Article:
Wednesday, May 17, 2017

US, sane European countries should warn EU against anti-Hungarian blackmail

First, off-topic news from particle physics:

A new paper looking for a Z'-boson in the quark-quark-jet channel finds a modest excess (2.9 sigma locally, 2.2 globally) for the Z' mass around \(115\GeV\). No, the bump is not exactly the at the \(125\GeV\) regular Higgs' place. But record that LEP as well as some early LHC hints suggested a new boson at \(115\GeV\) in some easier channels.

Today, the Parliament of the European Union – whose members are "lawmakers" that are not allowed to propose any laws – has adopted a new pathological resolution directed against Hungary (393 yes, 221 no, 64 abstain). Hungary's minister of foreign affairs has already classified the resolution as a new attack by the Soros network. The EU-Hungarian exchanges sound like a post-modern addition to the Hungarian dances.

Aside from Hungarian dances, don't forget about the Slavonic ones, either. The latter may be a bit less spicy, much like Czech cuisine is more bland than the Hungarian one (and except for Dumka, all of them are in X-major, not X-minor), but they're underappreciated in the West, anyway.

Recently, Hungary adopted laws allowing the migrants to be transferred to Serbia and laws regulating foreign NGOs and foreign citizens' owned universities on the Hungarian territory. The algorithm proposed by the EU Parliament to blackmail Hungary was described in a press release.

The members of the Soros network don't like the Hungarian laws – or any common sense let alone signs of a European country's sovereignty – so they decided to harass Hungary as a nation state. They claim that Hungary is violating Article 2 of the EU treaty which should lead to the activation of the Article 7(1) of the EU treaty – preliminary work on sanctions that could strip Hungary of the voting rights and/or EU funds, among other things.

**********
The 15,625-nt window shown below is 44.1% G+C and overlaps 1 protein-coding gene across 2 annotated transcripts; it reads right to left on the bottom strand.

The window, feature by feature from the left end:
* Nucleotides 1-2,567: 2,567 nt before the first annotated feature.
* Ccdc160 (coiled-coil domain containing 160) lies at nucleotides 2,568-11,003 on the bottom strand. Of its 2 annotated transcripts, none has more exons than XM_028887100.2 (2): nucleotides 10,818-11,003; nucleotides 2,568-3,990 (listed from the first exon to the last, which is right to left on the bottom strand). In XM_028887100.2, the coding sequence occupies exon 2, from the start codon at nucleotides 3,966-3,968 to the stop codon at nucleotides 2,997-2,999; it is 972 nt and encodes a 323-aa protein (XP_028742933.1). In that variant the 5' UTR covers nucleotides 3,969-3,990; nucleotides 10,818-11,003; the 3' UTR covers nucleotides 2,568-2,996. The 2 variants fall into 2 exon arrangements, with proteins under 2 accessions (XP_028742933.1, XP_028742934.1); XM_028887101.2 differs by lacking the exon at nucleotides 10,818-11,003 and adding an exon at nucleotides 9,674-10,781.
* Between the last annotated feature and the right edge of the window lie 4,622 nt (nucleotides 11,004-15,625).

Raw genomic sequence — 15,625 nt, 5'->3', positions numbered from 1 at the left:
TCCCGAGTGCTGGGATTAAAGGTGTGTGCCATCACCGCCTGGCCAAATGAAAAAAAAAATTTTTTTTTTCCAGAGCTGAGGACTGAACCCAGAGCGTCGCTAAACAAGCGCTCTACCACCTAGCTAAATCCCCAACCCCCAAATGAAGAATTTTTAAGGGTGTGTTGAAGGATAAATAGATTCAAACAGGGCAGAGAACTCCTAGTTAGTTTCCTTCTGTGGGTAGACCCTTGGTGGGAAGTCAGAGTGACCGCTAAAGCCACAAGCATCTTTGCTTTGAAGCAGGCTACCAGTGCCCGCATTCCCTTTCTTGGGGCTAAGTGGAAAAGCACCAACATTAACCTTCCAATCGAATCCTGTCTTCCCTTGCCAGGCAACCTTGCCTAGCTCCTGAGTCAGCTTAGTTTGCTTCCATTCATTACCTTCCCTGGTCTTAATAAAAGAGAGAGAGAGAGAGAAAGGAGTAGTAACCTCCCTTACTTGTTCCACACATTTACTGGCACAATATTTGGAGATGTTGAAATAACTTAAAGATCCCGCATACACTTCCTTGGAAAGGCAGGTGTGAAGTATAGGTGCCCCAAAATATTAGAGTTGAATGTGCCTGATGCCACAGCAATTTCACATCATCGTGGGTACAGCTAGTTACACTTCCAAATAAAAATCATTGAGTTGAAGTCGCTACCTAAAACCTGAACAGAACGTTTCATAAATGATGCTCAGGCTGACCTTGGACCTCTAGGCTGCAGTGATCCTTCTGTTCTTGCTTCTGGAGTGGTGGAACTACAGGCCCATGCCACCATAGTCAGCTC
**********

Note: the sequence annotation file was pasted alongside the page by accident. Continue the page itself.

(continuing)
Now, Article 7 talks about the harassment of a EU member state that has breached some "values" described in Article 2. What is Article 2 saying?
The Union is founded on the values of respect for human dignity, freedom, democracy, equality, the rule of law and respect for human rights, including the rights of persons belonging to minorities. These values are common to the Member States in a society in which pluralism, non-discrimination, tolerance, justice, solidarity and equality between women and men prevail.
Even though I could sometimes agree that the Hungarian approaches to liberty are less liberal or less Western than what I consider optimal (which shouldn't be surprising because Hungary is located in the Southwest of Czechia), I find it staggeringly obvious that none of the criticized Hungarian laws violates the principles above, at least not clearly. On the contrary, these laws are designed to protect the values in Article 2 against the most obvious present threats – Islamization and the EU political correctness that enables Islamization as well as propagation of other contemporary totalitarian ideologies.

The equality, democracy etc. that is discussed above obviously means the equality and democracy for the citizens, not for foreign nationals. Foreign nationals have never had equal rights, don't have equal rights, and as long as the relevant country remains viable, they will never have the same rights and status as the citizens of the relevant country (Hungary in this case).

So migrants from the Muslim world simply cannot expect to have some unlimited access to Hungary's territory. The previous sentence obviously has to apply when they call themselves "asylum seekers", too. Everyone can call himself or herself (or zerself and 200 other words) an "asylum seeker". If the people who call themselves "asylum seekers" automatically had some wonderful rights in countries which are not theirs, many of them would start to call themselves "asylum seekers" for this reason. Wehrmacht or Bundeswehr would have an even easier job to take over Europe than in 1939-1940: marching German troops chanting "we're asylum seekers" would be enough.

It's obviously the sane structures of the target country that must decide whether someone's promising asylum process may be started or not.